Wednesday, November 15, 2006

"Every Phenomenon of Nature was a Word"

Since I've been bereft of original ideas lately, the purpose of this post is simply share some marvelous quotes from the 18th-century German theologian Johann Hamann (a.k.a., "the happy Kierkegaard"), whose writings I cannot recommend highly enough. Stylistically and theologically he is similar to Kierkegaard, but he lacks Soren's stridency and melancholy disposition. Moreover, one can find in his writings early traces of Jüngel's emphasis on language, Pannenberg's account of time and eternity, and von Balthasar's (and later Hart's) aesthetics. A truly remarkable combination for a humble bureaucrat from Königsberg.

The initial passage describes Hamann's vision of the original state of creation, and also expresses the eternal Christian hope for the consummation of the world:
"So Adam was God's: and God himself introduced the firstborn and oldest of our race as the bearer and heir of the world which had been made ready by the Word of His mouth. Angels, happy to look upon his heavenly countenance, were the ministers and courtiers of the first monarch. All the children of God lifted their praise to the chorus of the morning stars. All tasted and beheld, firsthand and in the very act, the friendliness of the Maker, who played on his earth and found delight in his human children. As yet no creature had fallen against its will into the vanity and bondage of the transitory system, under which they now yawn and sigh... Every phenomenon of nature was a word - the sign, symbol, and pledge of a new, mysterious, inexpressible, but so much the more intimate union, participation, and communion of divine energies and ideas. Everything that man in the beginning heard, saw, gazed upon, and touched, was a living word. For God was the Word. With this Word in his mouth and in his heart the origin of language was as natural, as near and easy, as a child's game."

Here we see how Hamann's thought is thoroughly imbued with a sense of the profligate and gratuitous Word of God; a Word that is not an abstract and ethereal idea, but something that can be seen, touched, and tasted. As he wrote to a friend: "To express my soul to you from the depths, my whole a taste for signs and for the elements of water, bread, and wine. Here is fullness for hunger and thirst." Hamann's motto was the Psalmist's saying: "O taste and see that the Lord is good" (34:8)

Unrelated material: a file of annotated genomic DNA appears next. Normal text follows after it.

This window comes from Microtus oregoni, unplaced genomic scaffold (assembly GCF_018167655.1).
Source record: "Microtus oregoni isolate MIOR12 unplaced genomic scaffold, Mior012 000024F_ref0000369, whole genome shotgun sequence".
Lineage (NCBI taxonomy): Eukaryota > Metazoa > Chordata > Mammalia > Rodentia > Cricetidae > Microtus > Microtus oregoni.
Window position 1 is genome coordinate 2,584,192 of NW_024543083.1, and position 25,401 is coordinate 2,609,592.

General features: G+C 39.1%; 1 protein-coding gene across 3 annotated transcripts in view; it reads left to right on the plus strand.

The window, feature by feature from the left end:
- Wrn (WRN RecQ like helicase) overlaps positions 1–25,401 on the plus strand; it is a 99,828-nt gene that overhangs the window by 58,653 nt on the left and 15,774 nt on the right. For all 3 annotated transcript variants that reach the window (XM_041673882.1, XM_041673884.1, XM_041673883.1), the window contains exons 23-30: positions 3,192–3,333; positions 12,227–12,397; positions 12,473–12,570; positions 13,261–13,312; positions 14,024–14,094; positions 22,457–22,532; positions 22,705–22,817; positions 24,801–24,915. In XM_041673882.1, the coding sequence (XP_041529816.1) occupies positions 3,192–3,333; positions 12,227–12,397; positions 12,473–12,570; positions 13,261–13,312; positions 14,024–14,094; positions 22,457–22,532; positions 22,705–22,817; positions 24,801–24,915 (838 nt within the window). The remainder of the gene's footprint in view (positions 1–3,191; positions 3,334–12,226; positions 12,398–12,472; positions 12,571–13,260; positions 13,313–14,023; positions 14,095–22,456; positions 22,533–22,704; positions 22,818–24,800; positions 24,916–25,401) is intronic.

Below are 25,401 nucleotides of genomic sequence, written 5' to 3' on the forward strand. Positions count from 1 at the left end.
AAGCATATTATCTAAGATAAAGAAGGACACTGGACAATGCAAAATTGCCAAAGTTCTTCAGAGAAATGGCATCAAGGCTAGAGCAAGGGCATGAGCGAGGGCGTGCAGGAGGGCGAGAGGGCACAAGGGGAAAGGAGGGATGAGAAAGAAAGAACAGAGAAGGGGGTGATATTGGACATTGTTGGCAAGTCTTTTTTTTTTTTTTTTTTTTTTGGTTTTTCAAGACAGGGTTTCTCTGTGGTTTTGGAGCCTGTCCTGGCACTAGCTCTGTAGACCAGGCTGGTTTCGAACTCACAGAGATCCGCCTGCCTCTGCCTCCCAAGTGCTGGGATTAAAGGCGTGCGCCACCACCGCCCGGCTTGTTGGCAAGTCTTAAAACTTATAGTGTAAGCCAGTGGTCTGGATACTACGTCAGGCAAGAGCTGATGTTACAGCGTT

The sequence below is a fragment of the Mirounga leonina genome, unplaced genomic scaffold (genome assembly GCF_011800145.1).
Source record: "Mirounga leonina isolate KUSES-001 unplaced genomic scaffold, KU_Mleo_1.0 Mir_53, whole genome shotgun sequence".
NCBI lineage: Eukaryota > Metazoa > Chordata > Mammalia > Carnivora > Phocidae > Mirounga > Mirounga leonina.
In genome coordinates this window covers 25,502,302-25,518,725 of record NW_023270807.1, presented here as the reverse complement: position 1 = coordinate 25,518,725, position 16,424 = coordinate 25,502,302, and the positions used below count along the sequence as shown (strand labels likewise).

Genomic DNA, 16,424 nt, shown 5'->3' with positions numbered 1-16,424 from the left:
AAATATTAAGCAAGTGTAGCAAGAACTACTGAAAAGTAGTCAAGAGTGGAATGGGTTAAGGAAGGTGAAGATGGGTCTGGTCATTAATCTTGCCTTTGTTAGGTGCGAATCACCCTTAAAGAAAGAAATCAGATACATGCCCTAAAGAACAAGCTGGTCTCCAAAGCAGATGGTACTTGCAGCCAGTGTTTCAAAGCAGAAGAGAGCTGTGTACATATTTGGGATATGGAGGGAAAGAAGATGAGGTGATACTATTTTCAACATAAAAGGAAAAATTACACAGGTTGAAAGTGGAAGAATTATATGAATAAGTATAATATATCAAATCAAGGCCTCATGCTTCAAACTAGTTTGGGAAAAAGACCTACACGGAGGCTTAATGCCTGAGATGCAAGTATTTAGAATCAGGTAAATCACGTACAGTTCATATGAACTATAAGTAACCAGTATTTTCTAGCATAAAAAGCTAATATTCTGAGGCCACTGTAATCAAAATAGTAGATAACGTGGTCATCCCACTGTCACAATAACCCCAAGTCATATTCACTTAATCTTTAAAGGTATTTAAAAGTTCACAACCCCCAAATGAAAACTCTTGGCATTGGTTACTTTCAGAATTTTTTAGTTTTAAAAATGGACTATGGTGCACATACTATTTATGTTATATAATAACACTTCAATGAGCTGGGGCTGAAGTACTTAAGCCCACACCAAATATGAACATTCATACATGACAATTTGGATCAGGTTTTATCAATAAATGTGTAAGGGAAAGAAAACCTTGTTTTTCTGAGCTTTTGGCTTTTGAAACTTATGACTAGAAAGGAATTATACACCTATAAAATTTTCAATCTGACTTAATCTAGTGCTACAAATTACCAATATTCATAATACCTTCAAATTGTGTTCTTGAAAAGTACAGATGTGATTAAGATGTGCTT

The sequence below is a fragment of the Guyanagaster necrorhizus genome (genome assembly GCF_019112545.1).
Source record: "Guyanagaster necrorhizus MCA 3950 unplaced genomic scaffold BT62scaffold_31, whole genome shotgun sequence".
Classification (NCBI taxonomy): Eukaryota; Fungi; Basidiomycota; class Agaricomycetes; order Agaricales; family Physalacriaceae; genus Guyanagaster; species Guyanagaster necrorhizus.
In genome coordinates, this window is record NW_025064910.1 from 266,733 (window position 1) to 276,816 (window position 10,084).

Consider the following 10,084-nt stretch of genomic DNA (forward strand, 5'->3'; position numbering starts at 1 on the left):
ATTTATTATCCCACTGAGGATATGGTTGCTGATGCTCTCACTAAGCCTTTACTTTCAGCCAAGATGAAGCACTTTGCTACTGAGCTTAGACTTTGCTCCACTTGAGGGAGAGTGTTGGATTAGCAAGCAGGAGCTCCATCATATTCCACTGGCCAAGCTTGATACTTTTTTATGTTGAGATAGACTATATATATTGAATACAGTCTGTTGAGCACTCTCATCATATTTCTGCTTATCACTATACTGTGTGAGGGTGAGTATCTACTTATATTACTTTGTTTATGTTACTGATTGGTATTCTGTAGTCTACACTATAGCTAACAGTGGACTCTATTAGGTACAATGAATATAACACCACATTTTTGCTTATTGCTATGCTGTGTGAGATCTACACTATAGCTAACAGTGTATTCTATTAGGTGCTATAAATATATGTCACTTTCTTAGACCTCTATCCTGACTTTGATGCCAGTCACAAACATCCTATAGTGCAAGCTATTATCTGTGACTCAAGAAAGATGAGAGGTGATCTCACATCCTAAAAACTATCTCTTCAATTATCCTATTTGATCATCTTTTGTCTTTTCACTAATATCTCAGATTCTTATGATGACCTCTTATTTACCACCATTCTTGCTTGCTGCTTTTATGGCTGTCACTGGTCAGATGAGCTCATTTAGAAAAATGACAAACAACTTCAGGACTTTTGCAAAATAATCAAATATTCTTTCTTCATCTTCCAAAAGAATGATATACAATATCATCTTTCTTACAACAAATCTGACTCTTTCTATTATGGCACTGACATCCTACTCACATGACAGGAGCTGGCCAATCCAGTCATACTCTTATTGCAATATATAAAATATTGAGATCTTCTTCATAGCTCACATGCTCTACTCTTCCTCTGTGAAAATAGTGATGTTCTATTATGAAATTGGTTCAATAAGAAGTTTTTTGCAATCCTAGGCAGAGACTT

In short, Hamann was the epitome of an earthy Christian who never lost his awe for the sheer miracle of Creation:
"Just as man often pits his nature against his reason and makes his habit of action into a necessity, so too, in his worldly wisdom, he has often tried to pit nature against its creator by speaking of unnatural and supernatural works. We might ask how many miracles God has performed, that we should no longer regard anything as natural. And what is there in nature, in the most commonplace natural events, that is not a miracle in our eyes, a miracle in the strictest sense of the word?"

I absolutely love this quote, because it shows that Hamann was continually amazed that the world exists, and that he exists. He lived his life in pure receptivity, never failing to hear God's voice in Scripture, nature, and history. For him, existence was a perpetual conversation with the Creator, "the poet at the beginning of days":
"Our entire life is a history of divine mercy and love. When we complete the day's work, we praise and honor them if we accept love and appropriate it, the love which moved Him to be our creator and redeemer. This love alone can make us into creatures whom He views with favor and with the word of the second creation: 'It is finished.'"

No comments: